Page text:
Cranach, who has proudly indicated his authorship on the cartellino prominently positioned against a dark ground, introduced in this elaborate manner an Italian pictorial subject into the North European painting repertoire, one that draws on works by Botticelli and is impressively represented by Lorenzo Costa's Venus. Clear parallels between the two works led to the suggestion in earlier research that Costa's painting served Cranach as a direct prototype. However Costa's work was identified as one of the paintings sent in 1518 as a gift by Gianfrancesco II Gonzaga, Duke of Mantua to Francis I, King of France, thus dating it about 1515/18. Moreover Friedrich III of Saxony had already announced his interest for Italian artworks as early as 1507 in a letter to Gonzaga - particularly those by Gianfrancesco's court painter Andrea Mantegna - and had offered the Mantuan duke works of similar quality by German artists - here he probably had works by his court painter in mind. There is no record that Cranach spent time in Italy, which poses the question of where he may have encountered such Italian prototypes and in this respect it would appear that the animated communication between the European courts is a factor not to be underrated.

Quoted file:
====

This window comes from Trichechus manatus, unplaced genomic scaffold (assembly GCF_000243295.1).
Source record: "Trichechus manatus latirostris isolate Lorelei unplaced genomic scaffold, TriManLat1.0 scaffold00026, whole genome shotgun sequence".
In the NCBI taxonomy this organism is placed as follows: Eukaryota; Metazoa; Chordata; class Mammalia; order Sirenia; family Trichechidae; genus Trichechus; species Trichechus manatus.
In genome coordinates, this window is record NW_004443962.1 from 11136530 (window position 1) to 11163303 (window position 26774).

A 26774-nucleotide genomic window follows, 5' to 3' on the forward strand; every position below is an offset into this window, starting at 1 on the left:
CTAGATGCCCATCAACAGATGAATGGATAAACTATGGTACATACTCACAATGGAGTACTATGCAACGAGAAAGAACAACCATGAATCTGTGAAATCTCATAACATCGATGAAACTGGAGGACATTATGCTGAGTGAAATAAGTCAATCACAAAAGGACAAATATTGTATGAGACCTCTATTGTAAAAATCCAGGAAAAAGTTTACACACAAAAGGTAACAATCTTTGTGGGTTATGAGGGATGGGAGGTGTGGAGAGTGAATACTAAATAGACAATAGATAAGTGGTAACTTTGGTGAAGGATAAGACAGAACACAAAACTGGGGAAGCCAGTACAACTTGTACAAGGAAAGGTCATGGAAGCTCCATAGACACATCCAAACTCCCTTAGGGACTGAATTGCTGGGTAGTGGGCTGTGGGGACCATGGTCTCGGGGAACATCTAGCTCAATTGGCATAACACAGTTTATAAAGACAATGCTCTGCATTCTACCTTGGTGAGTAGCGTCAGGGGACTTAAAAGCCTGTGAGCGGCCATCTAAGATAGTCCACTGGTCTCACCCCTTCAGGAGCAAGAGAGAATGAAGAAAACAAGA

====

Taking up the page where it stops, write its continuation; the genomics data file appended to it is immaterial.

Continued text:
[Görres, Exhib. Cat. Düsseldorf 2017, 148-149, No. 60]